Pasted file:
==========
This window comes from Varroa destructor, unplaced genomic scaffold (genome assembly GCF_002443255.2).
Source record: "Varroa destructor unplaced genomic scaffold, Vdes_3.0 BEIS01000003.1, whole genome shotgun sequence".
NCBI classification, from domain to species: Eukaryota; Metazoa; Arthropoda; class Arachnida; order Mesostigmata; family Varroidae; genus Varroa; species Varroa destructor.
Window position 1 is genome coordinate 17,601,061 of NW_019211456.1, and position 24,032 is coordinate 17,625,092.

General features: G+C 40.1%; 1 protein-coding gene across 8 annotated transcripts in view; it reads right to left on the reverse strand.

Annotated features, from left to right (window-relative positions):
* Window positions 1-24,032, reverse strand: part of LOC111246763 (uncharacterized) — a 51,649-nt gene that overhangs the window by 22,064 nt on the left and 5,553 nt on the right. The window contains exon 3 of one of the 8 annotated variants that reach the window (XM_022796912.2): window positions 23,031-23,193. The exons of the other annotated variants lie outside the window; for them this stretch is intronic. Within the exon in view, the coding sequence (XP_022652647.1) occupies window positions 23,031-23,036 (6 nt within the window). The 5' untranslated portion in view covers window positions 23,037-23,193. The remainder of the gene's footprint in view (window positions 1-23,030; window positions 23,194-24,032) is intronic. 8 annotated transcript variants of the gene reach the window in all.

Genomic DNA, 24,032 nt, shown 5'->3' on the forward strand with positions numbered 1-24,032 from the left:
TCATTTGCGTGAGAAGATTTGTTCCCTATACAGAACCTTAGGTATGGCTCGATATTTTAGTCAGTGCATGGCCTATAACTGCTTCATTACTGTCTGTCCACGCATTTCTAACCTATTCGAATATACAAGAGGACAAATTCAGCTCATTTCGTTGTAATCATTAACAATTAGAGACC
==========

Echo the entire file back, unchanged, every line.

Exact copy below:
This window comes from Varroa destructor, unplaced genomic scaffold (genome assembly GCF_002443255.2).
Source record: "Varroa destructor unplaced genomic scaffold, Vdes_3.0 BEIS01000003.1, whole genome shotgun sequence".
NCBI classification, from domain to species: Eukaryota; Metazoa; Arthropoda; class Arachnida; order Mesostigmata; family Varroidae; genus Varroa; species Varroa destructor.
Window position 1 is genome coordinate 17,601,061 of NW_019211456.1, and position 24,032 is coordinate 17,625,092.

General features: G+C 40.1%; 1 protein-coding gene across 8 annotated transcripts in view; it reads right to left on the reverse strand.

Annotated features, from left to right (window-relative positions):
* Window positions 1-24,032, reverse strand: part of LOC111246763 (uncharacterized) — a 51,649-nt gene that overhangs the window by 22,064 nt on the left and 5,553 nt on the right. The window contains exon 3 of one of the 8 annotated variants that reach the window (XM_022796912.2): window positions 23,031-23,193. The exons of the other annotated variants lie outside the window; for them this stretch is intronic. Within the exon in view, the coding sequence (XP_022652647.1) occupies window positions 23,031-23,036 (6 nt within the window). The 5' untranslated portion in view covers window positions 23,037-23,193. The remainder of the gene's footprint in view (window positions 1-23,030; window positions 23,194-24,032) is intronic. 8 annotated transcript variants of the gene reach the window in all.

Genomic DNA, 24,032 nt, shown 5'->3' on the forward strand with positions numbered 1-24,032 from the left:
TCATTTGCGTGAGAAGATTTGTTCCCTATACAGAACCTTAGGTATGGCTCGATATTTTAGTCAGTGCATGGCCTATAACTGCTTCATTACTGTCTGTCCACGCATTTCTAACCTATTCGAATATACAAGAGGACAAATTCAGCTCATTTCGTTGTAATCATTAACAATTAGAGACC